What is thread count and why is it not important?

You’ve probably heard a lot about ‘thread count’ in sheets.

People like to brag about how they can no longer sleep on anything less than 1000-thread count bedding and Manchester shops like to attach stickers to their sheets with the thread count number. But is it important?

Well, yes, but then again it depends.

Sleep advisers Sleep Foundation says we may be falling for clever advertising.

“It’s is used as a rough indicator of the softness and feel of a fabric,” senior editor Daniel Noyed says.

“It’s also used heavily in marketing to imply that a specific product is of a higher quality than competing sheets. 

“While this is all true to a certain extent, thread count is far from the only consideration when it comes to the overall quality of a set of sheets.”

What exactly is thread count?

Not surprisingly, thread count refers to the number of threads in a piece of cotton sheeting. Both the horizontal and vertical threads are counted.

The higher the count, the more comfortable the sheet is supposed to be, but there are a number of problems with that premise.

First of all, there is no standard measurement and no regulations to enforce standards. It could be per inch, it could be per centimetre, it could be entirely the manufacturer’s own measurement.

Let’s face it, they know you are probably not going to crack out the magnifying glass and count them yourself, so you are relying entirely on the honesty of others.

This is a problem because many manufacturers will claim a high thread count, but actually what they are ‘counting’ is the is the ply of the threads, rather than the threads themselves.

According to CHOICE, a count of 200 is a good starting point for one-ply cotton sheets. When you get up to the 800-1000 thread count, manufacturers are generally using use two-ply and while these sheets are more expensive, they are less durable.

Choice recommends a minimum of 200-400 count for one-ply sheets, but other factors can make a sheet comfortable.

Between the sheets

Picture this, a sheet of 1000 thread count, but those threads are a low-quality man-made fibre. Are you sweating just thinking about it? I want to rip those sheets off and I am only imagining them.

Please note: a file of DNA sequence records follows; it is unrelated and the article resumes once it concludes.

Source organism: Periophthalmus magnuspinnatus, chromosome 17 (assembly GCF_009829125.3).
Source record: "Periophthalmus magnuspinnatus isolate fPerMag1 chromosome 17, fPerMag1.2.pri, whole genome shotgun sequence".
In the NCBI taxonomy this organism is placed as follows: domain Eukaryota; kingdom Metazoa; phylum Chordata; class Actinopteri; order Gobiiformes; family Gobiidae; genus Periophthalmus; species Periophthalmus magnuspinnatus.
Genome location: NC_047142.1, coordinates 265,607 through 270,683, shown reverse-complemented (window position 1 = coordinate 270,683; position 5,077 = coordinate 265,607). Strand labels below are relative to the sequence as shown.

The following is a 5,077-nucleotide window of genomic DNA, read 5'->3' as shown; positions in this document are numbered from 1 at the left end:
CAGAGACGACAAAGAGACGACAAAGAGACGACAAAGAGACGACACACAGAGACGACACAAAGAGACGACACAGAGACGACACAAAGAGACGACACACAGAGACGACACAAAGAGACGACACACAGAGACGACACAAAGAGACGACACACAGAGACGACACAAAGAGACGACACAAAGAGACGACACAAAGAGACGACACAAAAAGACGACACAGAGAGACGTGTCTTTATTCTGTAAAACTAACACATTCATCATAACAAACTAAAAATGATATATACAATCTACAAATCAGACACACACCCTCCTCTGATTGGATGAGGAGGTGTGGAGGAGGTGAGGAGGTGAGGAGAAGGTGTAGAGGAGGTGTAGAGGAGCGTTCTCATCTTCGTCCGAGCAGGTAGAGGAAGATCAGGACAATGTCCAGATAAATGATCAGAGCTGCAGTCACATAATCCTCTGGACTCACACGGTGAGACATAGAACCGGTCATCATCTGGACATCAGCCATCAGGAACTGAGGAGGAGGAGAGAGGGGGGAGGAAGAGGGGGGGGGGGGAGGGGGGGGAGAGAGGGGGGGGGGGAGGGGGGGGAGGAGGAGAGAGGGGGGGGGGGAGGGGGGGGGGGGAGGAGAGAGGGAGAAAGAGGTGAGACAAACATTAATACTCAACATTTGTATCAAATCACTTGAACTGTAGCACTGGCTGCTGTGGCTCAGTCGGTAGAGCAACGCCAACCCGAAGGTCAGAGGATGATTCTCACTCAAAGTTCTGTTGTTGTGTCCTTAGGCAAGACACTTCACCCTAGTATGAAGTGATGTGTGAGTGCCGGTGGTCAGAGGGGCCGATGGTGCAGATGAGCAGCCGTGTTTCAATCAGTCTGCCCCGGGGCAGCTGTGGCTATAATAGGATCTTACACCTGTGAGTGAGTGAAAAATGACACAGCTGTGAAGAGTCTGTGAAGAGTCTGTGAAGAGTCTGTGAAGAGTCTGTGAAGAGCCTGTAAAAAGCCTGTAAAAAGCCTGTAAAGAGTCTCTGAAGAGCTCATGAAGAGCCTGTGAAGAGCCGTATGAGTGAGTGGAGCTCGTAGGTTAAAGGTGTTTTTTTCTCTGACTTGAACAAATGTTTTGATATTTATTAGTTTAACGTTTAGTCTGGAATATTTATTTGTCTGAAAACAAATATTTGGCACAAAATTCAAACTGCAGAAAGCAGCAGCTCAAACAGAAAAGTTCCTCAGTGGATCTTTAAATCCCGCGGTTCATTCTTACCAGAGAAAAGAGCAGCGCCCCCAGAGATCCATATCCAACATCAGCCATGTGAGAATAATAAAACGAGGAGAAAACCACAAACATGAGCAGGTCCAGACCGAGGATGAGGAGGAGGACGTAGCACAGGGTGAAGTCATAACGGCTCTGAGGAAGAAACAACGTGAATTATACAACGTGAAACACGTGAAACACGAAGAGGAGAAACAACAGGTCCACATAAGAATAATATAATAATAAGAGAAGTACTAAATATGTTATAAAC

So, it’s not just the thread count, but also what material is used to make those threads.

Natural, breathable materials such as cotton, linen and bamboo make for much better sheets than your nan’s favourite polyester ones. Bless her.

If you are considering silk sheets and can’t find a thread count that’s because they use a Japanese measurement called momme. To make it simple, look for something in the 17-22 momme range because explaining mommes is going to take up too much time.

Flanelette is measured differently again, in grams per square metre (GSM) and the higher the GSM is the more dense the fabric will be.

Heavyweight flannelette will be in the 170+ GSM range. Lighter GSM will be less durable, but more breathable.

And there’s also how the sheet is woven. Two popular weaves are percale, with a simple under and over pattern, or sateen with a more tightly woven pattern which generally means a higher thread count.

Percale is more durable, smooth and crisp, while sateen is softer, but often pills.

Egyptian sheets are another popular choice, and refer to the species of cotton they are made from rather than the place.

So like most things, don’t be fooled by the marketing and it comes down to preference.

Try and feel the fabric before you buy and match your bedding to your sleeping style.

What’s your preference for sheets? Does the thread count influence your buying? Why not share your tips in the comments section below?

Also read: How often do Aussies change their sheets?

Jan Fisher
Jan Fisherhttp://www.yourlifechoices.com.au/author/JanFisher
Accomplished journalist, feature writer and sub-editor with impressive knowledge of the retirement landscape, including retirement income, issues that affect Australians planning and living in retirement, and answering YLC members' Age Pension and Centrelink questions. She has also developed a passion for travel and lifestyle writing and is fast becoming a supermarket savings 'guru'.
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